A Yorkshire farmer from more than 200 years ago had more tolerant views on homosexuality than Israel Folau
A Yorkshire farmer who lived 200 years ago had more tolerant views on homosexuality than disgraced rugby player Israel Folau, a newly discovered diary has revealed.
The diary, written by Matthew Tomlinson, has suggested that some people may have been more tolerant of homosexuality 200 years ago than was originally thought.
In a diary entry that is far-removed from Folau’s anti-LGBT+ comments, the farmer suggested that same-sex attraction was “natural”.
“In this exciting new discovery, we see a Yorkshire farmer arguing that homosexuality is innate and something that shouldn’t be punished by death,” Oxford researcher Eamonn O’Keeffe told BBC News.
Yorkshire farmer questioned whether homosexuality was really unnatural 200 years ago, making him more tolerant than Israel Folau.
Eamonn O’Keeffe has been studying the diaries, which are held in Wakefield Library, and came across the surprising passage in which Tomlinson argued for tolerance.
Tomlinson reportedly wrote the diary passage following a “sex scandal” in which a naval surgeon was found to have had same-sex relations.
He was ordered to be hanged by a court martial for the crime – but Tomlinson wasn’t convinced. He questioned in his diary whether the acts were really unnatural.
In this exciting new discovery, we see a Yorkshire farmer arguing that homosexuality is innate and something that shouldn’t be punished by death.
In stark contrast to Folau’s assertion that “hell awaits” gay people, Tomlinson argued for tolerance and some level of acceptance.
“It must seem strange indeed that God Almighty should make a being with such a nature, or such a defect in nature; and at the same time make a decree that if that being whom he had formed, should at any time follow the dictates of that nature, with which he was formed, he should be punished with death,” he wrote on January 14 1810.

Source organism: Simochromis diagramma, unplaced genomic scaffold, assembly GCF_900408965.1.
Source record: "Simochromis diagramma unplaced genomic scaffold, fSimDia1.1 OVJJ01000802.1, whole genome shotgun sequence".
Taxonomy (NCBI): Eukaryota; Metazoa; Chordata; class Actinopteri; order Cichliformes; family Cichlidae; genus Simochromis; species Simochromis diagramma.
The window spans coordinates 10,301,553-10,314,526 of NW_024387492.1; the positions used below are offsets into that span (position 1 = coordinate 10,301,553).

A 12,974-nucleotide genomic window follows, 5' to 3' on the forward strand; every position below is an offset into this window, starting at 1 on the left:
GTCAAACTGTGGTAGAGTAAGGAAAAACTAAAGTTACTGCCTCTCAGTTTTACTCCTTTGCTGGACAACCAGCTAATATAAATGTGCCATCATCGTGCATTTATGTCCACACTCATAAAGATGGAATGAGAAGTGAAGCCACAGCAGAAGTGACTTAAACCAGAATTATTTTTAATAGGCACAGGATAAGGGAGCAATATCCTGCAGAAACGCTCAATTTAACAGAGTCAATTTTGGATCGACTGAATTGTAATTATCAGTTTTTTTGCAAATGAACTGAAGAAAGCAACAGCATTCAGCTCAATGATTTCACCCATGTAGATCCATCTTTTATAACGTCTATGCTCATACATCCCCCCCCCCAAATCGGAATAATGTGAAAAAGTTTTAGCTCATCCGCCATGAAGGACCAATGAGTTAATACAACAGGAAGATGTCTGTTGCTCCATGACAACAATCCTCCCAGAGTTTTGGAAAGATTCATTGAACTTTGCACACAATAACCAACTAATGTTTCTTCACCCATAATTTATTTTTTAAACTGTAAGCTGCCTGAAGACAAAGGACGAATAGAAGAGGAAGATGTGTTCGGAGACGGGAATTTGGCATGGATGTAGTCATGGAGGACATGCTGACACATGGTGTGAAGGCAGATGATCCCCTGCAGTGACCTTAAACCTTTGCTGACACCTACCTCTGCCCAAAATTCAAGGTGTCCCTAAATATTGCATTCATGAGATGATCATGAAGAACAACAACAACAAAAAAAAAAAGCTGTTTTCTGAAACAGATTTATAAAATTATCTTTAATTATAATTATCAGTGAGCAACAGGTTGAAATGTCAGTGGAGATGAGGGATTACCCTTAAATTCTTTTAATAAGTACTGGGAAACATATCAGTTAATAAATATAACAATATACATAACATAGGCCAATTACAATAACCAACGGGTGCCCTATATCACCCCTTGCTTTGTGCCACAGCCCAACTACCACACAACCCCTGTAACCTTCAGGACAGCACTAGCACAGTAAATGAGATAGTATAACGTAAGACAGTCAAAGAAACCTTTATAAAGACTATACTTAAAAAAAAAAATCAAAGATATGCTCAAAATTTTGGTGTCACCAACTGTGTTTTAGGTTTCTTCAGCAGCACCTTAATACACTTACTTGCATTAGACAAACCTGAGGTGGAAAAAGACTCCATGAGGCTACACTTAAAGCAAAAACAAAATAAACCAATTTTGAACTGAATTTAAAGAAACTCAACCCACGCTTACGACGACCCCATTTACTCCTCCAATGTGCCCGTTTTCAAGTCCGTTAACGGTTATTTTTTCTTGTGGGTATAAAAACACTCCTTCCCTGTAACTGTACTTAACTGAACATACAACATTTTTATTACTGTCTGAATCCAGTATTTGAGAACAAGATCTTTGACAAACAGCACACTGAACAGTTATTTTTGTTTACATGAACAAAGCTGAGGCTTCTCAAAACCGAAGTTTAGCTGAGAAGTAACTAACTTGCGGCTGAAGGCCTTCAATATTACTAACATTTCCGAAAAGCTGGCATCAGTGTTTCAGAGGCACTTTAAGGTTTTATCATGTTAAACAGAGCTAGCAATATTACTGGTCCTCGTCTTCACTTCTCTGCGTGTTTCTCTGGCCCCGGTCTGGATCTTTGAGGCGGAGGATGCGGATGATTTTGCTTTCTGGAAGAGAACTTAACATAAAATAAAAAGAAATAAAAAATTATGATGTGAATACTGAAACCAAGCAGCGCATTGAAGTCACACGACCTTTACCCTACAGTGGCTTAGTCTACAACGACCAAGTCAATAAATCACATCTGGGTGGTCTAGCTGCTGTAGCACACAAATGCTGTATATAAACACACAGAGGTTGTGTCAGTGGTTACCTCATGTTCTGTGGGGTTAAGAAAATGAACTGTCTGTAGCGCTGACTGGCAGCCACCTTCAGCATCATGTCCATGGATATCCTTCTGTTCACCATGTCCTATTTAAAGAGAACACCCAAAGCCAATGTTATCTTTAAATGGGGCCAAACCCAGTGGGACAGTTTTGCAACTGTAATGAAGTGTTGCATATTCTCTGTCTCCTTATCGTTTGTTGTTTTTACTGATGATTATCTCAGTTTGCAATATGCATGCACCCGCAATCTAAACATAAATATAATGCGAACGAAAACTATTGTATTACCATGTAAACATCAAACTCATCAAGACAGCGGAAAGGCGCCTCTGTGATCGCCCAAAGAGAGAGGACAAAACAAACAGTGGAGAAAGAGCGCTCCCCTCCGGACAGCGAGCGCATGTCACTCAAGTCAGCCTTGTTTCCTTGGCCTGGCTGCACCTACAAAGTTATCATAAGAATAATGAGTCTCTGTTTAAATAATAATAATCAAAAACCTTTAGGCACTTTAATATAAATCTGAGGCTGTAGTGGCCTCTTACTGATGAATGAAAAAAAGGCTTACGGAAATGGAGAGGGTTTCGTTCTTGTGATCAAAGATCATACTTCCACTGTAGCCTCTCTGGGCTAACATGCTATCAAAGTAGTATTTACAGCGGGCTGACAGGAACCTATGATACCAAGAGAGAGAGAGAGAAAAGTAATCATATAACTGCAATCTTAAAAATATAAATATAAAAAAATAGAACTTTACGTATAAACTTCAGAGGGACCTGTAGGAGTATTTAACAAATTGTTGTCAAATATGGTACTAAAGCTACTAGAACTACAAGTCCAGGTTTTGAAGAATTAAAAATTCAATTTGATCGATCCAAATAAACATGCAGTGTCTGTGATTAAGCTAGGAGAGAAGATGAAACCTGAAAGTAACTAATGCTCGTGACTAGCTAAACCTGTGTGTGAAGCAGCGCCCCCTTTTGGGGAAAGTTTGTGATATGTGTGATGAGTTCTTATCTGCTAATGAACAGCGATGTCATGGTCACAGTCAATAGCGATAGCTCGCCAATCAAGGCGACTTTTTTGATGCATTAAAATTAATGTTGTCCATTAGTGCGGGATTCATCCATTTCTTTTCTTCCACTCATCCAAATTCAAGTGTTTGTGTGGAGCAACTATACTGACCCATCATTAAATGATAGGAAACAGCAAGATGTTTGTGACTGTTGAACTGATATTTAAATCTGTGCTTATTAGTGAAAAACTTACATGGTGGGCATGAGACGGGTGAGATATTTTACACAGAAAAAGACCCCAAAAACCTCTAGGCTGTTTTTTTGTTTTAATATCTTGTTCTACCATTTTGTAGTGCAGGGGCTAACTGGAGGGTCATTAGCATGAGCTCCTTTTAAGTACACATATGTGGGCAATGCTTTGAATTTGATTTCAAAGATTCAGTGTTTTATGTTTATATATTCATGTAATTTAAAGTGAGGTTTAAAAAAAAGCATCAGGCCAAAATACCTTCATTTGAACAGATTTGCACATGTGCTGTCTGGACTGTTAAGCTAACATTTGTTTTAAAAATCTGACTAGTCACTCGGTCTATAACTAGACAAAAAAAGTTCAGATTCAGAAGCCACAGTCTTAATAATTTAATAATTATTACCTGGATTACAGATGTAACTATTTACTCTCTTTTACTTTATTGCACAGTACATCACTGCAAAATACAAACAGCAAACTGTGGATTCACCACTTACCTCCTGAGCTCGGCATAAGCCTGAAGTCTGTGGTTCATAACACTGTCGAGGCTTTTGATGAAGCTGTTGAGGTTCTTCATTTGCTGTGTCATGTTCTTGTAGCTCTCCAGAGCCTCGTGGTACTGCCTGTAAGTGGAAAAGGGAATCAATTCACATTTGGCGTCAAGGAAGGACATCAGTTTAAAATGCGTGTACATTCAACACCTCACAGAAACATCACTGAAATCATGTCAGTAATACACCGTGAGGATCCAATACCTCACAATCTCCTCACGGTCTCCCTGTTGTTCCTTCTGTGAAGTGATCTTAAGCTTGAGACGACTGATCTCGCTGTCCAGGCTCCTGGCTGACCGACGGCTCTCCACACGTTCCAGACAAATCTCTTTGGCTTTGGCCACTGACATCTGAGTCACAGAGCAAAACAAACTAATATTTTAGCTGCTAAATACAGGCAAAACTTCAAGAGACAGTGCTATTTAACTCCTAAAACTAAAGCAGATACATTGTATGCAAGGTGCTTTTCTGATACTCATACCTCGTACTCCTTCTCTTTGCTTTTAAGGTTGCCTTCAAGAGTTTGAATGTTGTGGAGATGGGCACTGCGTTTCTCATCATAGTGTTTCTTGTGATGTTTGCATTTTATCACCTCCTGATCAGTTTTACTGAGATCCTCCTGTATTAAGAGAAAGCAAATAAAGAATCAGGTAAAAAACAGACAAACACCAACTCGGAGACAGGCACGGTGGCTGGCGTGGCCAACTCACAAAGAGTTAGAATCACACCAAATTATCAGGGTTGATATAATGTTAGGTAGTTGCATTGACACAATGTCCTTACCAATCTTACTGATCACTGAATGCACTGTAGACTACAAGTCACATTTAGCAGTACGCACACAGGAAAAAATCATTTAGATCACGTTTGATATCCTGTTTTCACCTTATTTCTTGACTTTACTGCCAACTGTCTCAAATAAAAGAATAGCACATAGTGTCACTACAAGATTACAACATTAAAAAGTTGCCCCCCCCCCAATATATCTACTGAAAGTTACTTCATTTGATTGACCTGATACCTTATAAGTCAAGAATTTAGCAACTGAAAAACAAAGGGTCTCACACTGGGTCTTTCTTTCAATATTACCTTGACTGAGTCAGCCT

The farmer argued that homosexuality must be natural.
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Furthermore, Tomlinson wrote that, if a person had an “inclination and propensity” towards homosexuality from an early age, it must be natural.
“It must then be considered as natural, otherwise as a defect in nature – and if natural, or a defect in nature; it seems cruel to punish that defect with death,” he said.
Notably, he also wrote that he had been told that a person can be gay from an early age, which tells us that ordinary people may have been more open in discussing these issues than we would think.
Tomlinson’s views are a far cry from Folau’s, who recently argued that the Australian bushfires were “God’s judgement” for legalising gay marriage.
However, Tomlinson’s views weren’t all about tolerance and acceptance. He also argued that if a person was gay by choice rather than by nature, they should be castrated.
While some of Tomlinson’s views may be abhorrent to a modern day audience, they are arguably still not as bad as some of Folau’s.